The government could consider raising the limit for the Gift Aid Small Donations Scheme above £30 as part of attempts to futureproof the Gift Aid system, the minister responsible has said.
Robert Jenrick, Exchequer Secretary to the Treasury, told the Charity Tax Group’s annual conference yesterday that he was keen to avoid tying the GASDS limit to the maximum amount payable on a contactless card, currently £30, because the government was unsure how the technology would develop in the years ahead.
The government would instead "see if there is sufficient public trust and support for us increasing it", said Jenrick.
The Budget last year raised the donation limit to £30 in line with the contactless payment limit and the government estimated the move would cost the public purse an additional £5m a year.
The scheme generated an additional £30m for charities in 2017/18, way below the £100m a year the government expected it would raise when it was first introduced in 2013.
Jenrick told delegates that the government would consider how it could boost Gift Aid in the future, amid research from HM Revenue & Customs that shows £560m worth of Gift Aid is lost to the charity sector every year.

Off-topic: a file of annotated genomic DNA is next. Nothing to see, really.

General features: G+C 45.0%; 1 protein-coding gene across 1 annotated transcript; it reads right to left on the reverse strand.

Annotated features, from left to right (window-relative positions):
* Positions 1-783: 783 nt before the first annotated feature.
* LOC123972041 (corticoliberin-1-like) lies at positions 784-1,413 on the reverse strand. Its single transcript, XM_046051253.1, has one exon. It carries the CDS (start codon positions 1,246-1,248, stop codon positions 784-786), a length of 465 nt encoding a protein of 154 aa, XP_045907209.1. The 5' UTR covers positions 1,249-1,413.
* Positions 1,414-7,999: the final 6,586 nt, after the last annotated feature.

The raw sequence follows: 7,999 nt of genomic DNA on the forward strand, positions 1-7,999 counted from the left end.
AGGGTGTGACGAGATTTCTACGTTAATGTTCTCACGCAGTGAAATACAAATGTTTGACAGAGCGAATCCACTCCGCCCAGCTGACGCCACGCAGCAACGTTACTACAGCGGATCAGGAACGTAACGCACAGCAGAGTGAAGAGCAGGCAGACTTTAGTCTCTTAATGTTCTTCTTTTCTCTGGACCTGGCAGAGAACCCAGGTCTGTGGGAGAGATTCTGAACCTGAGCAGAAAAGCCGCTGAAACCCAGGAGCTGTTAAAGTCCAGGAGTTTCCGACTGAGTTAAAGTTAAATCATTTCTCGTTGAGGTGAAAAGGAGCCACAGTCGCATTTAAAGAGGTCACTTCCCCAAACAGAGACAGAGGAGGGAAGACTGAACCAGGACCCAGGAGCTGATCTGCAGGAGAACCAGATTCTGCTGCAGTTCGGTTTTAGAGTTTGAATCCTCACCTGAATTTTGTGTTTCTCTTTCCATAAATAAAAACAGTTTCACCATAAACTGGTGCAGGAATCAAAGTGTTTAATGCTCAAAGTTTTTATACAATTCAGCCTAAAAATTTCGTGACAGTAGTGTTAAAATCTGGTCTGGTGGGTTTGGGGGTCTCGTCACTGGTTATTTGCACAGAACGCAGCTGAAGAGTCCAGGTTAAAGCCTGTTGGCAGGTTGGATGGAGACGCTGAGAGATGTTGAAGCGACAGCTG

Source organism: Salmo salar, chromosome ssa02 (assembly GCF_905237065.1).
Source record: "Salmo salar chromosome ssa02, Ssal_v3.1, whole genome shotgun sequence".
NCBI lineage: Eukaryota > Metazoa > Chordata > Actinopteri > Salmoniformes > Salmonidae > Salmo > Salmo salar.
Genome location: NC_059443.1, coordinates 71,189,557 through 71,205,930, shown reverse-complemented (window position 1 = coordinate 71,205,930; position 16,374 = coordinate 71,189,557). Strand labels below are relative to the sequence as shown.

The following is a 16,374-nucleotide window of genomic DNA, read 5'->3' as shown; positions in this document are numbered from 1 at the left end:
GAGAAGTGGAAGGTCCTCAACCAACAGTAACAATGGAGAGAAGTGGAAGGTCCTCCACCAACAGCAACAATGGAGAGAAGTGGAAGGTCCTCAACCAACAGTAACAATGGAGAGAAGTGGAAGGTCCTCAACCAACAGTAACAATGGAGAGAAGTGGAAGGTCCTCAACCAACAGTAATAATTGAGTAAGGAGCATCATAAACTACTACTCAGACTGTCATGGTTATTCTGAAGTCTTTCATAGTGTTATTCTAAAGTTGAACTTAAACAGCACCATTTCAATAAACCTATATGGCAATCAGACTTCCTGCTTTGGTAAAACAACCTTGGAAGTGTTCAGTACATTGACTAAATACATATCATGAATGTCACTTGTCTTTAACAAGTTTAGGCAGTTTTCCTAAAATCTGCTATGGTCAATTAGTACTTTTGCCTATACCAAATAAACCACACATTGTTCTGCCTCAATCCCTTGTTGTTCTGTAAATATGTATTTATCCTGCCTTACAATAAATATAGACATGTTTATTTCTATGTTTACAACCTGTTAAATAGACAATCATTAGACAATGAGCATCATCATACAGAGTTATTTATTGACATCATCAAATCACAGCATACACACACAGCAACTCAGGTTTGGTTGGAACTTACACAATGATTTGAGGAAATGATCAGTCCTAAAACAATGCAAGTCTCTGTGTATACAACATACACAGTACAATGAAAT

He said: "We appreciate that the way people are giving to charities is changing. It is increasingly online. We are very aware of that and would like to work with you to see if there are ways we can ensure that people continue to tick the Gift Aid box but in a modern way – online.
"If there are technological solutions hat could help to simplify the process or make it more fit for purpose, we are very happy to have your views on that and see if we can move it forward."
Jenrick said there was a possibility of reforms being made to charity tax after Brexit in areas such as VAT, although he warned that this was not likely in the short to medium term.
"I think it will be an opportunity for a future Chancellor to look at some of those areas and see whether we can simplify them," he said.
"Clearly the charity tax situation needs to be considered within that."
When questioned on reforms to probate fees – which some estimates have said could cost the charity sector £10m a year – Jenrick the government was unlikely to make any further changes.
"Our view has been that it is an essential way to fund the costs of the system, and we know that all parts of the system are under a degree of pressure, particularly in respect to unprotected areas such as the Ministry of Justice," he said.
"It has been reviewed and the proposals have been changed to make them less egregious, as some people were saying at the time. I suspect it will happen, and the government does not have any intention of changing again."
The recent decision by JustGiving to remove its fees was welcomed by Jenrick, who has previously called on online fundraising platforms to drop their fees.